NEW BRUNSWICK, NJ—A secret city plan in place for at least six months will soon have to be released to New Brunswick Today, after Superior Court Judge Alberto Rivas ruled in favor of our lawsuit against the government.
The city’s “pandemic continuity plan” may be one of the most important policies in all of City Hall right now, but it has been kept secret from the public as the COVID-19 pandemic ravaged New Jersey.
So far, nearly four percent of city residents caught the virus that causes COVID-19, and it has killed 80 New Brunswickers. City Hall has been closed to the public since March 16 in an unprecedented lockdown.
The plan, which NBToday only learned about through a request for the email logs of the Mayor’s spokesperson, conceivably outlines how the city would manage its response to pandemics and how they would continue to deliver essential services during periods like the one we are living through.
After learning about the existence of the plan, we requested a copy of it on July 4, but the City Clerk’s Office ultimately denied that request.
Nine days after receiving our official request under New Jersey’s Open Public Records Act (OPRA), the Clerk’s Office responded by delaying.
“In order for the City of New Brunswick to fulfill your request, we will
need an extension,” wrote Deputy Clerk Shalon Bennett. “We anticipate a completed response on or before Friday, July 24, 2020.”
Then, on that date, the city turned around and rejected the request, providing a one-page letter from Assistant City Attorney Joseph Catanese, who said the document requested was “a confidential plan that is part of the city’s Emergency Management Plan, which is not subject to disclosure.”
After New Brunswick Today challenged the decision with the help of an attorney, the city took the unusual step of hiring outside lawyers at a prominent law firm to fight against the case.
In previous OPRA cases brought by this reporter, the city government has either backed down or handled it in-house” with Catanese or his boss TK Shamy, representing the city in court. In the three cases we brought against the city, all involving police matters, the city settled or lost in court.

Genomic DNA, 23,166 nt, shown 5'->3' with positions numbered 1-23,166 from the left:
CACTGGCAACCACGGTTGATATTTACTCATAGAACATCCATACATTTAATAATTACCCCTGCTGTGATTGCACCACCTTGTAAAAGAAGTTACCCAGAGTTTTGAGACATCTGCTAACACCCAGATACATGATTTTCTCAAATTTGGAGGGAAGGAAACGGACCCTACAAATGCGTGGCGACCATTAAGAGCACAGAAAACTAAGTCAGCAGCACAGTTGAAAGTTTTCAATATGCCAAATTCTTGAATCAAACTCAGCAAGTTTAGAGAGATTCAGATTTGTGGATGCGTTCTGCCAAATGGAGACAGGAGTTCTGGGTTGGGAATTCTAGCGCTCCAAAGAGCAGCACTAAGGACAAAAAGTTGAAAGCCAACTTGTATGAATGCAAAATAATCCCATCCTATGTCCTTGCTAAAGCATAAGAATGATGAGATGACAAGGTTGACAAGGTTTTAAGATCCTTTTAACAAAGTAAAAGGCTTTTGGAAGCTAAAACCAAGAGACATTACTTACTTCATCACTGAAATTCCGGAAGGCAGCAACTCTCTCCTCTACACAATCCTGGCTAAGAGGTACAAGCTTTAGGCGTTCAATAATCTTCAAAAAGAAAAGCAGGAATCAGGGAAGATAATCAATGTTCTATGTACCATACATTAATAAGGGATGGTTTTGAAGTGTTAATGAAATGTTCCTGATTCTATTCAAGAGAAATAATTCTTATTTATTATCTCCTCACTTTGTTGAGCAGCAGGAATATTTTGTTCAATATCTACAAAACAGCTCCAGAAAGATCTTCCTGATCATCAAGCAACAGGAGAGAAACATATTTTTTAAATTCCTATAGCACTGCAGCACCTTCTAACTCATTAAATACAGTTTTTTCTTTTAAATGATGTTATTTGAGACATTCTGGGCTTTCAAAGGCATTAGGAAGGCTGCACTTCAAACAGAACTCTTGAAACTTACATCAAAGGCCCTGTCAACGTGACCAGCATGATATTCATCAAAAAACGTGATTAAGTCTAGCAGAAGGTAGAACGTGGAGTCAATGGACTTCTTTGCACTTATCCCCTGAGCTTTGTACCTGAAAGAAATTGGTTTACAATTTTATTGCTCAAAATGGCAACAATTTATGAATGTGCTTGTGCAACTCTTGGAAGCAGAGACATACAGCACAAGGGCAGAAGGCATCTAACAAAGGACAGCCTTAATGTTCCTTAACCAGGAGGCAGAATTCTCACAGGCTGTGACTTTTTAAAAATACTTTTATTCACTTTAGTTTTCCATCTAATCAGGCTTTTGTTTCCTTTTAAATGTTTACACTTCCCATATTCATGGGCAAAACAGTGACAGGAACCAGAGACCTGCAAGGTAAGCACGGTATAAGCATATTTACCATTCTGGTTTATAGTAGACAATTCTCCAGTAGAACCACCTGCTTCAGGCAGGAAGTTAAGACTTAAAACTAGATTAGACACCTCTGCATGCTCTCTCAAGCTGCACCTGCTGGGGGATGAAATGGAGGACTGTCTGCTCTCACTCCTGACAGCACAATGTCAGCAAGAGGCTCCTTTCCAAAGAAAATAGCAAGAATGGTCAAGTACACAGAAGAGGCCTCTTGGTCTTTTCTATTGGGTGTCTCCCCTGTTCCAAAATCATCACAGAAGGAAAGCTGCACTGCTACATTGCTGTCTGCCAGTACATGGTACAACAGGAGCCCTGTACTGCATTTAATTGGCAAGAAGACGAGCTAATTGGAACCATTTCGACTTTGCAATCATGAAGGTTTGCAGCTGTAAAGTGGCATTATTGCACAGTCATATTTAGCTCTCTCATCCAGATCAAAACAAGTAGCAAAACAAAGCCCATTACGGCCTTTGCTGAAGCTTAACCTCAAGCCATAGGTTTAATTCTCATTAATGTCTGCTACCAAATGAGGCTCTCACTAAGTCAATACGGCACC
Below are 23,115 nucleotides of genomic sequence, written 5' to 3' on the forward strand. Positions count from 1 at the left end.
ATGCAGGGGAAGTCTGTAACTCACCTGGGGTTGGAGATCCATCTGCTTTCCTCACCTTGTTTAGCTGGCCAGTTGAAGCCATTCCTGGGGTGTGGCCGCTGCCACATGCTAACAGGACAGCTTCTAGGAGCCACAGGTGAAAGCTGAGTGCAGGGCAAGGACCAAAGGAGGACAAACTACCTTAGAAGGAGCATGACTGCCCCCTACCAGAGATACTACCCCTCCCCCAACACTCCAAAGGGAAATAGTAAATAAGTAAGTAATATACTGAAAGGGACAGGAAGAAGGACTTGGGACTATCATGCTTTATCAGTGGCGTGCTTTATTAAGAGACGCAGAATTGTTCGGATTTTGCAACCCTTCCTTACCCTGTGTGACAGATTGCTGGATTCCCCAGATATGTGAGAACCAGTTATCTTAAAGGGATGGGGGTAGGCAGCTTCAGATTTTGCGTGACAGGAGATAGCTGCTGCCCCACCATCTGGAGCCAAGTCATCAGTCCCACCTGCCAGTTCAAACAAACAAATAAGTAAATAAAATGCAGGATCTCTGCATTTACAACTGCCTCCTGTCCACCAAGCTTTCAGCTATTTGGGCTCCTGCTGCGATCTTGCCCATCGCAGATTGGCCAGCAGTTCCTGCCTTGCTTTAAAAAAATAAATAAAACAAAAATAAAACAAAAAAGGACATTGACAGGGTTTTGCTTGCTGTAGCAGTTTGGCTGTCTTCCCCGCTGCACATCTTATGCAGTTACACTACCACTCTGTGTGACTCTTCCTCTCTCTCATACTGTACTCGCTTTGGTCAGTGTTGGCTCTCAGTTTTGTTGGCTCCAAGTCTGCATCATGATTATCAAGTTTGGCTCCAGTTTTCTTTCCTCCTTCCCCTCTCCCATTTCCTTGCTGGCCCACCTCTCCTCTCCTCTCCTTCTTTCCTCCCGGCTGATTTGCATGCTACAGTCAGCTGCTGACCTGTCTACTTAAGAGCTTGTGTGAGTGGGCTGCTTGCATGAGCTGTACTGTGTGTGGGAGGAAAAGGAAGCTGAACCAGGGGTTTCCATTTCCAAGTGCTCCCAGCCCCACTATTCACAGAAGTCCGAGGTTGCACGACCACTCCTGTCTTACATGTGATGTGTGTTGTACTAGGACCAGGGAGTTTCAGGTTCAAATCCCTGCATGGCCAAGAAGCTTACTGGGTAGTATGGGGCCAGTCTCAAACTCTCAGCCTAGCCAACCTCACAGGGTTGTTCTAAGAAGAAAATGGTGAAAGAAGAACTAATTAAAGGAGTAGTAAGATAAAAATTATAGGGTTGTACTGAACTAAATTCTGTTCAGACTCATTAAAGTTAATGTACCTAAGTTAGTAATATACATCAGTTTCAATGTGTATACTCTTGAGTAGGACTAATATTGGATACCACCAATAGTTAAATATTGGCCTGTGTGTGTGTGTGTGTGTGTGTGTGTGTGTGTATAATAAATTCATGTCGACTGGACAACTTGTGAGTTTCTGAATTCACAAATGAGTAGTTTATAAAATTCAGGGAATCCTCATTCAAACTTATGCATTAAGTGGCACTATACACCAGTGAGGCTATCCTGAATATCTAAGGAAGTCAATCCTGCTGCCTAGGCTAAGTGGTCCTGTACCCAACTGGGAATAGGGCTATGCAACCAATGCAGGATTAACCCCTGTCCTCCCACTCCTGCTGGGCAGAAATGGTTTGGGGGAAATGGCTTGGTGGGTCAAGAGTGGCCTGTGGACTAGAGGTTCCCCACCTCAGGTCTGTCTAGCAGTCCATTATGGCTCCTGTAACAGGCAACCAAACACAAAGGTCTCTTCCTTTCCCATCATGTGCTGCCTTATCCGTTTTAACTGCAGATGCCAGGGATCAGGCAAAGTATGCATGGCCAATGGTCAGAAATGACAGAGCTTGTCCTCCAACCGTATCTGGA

On September 2, the City Council agreed to spend up to $15,000 on outside lawyers at the city-based firm Hoagland, Longo, Moran, Dunst, and Doukas.
“In my tender years, I’m not handling litigation in house here in the City of New Brunswick,” said Shamy. “So, I feel it’s in the best interests of the city to retain special counsel.”
In a separate resolution, they authorized another $15,000 for the same firm to represent the city in another OPRA case brought by this reporter.
According to public records, the Hoagland firm has donated generously to politicians and Democratic Party organizations over the past several decades, including several donations to an organization led by Shamy.
Shamy leads the New Brunswick Democratic Organization, which received $1,700 from the firm in 2009, another $2,300 in 2010, and $2,500 in 2012.
Those donations came on top of tens of thousands of dollars given by the Hoagland firm to the Middlesex County Democratic Organization and state-level party organizations.
But the Hoagland firm was paid more than a quarter-million dollars to represent the city government in property tax appeals last year, a lucrative business that became even more lucrative after a citywide re-valuation led to a deluge of appeals from taxpayers.
After being hired to handle the OPRA cases, the lawyers relied upon statements from the city’s Fire Director and Emergency Management Coordinator Robert Rawls.
Rawls certified that “The disclosure of the information contained within the Pandemic Continuity Plan will risk jeopardizing the safety of the City and its employees, residents, visitors, and businesses, by making them vulnerable to attack.”
“If this information were made publically available, it may enable individuals with ill motives to assess targets within the City, attack the City by means of terrorism or otherwise, or hinder the City’s response to emergencies and catastrophic events.”
“If disclosed, it would create a risk to the City’s persons, property, and facilities, increase the risk of terrorism and sabotage, and impair the City’s ability to protect against same,” wrote Hoagland attorney Nicole M. Grzeskowiak on behalf of the city.
But after a brief hearing on October 8, Judge Alberto Rivas ordered the City of New Brunswick to share the pandemic plan with him so he could decide what portions of the document, if any, needed to remain confidential.
One week later, Rivas issued the ruling that forces the city to release the entire six-page plan, rejecting the city’s arguments.
“Nothing in the current plan, if disclosed, substantially interferes with the
City of New Brunswick’s ability to protect and defend the city and its citizens against acts of sabotage or terrorism, or which, if disclosed, would materially increase the risk or consequences of potential acts of sabatoge or terrorism,” wrote Rivas.
“The plan is pandemic specific and focuses on the techniques and procedures broadly publicized and utilized by employers and government entities to maintain operations and provide services during the pendency of the pandemic.”
This is just the latest legal win for New Brunswick Today, which has previously sued the city’s Housing Authority to force them to release legal bills under OPRA.
“The residents of New Brunswick have a right to know what the City’s plan is to ensure that local government functions smoothly during this pandemic and they have a right to ensure it is being followed,” said CJ Griffin, who represents New Brunswick Today in the matter.
“I’m pleased to help New Brunswick Today secure access to the continuity plan so that it can keep its readers well-informed.”
Rivas ordered the pandemic plan to be released to New Brunswick Today within seven days, so the city has until October 22 to appeal the ruling or release the record.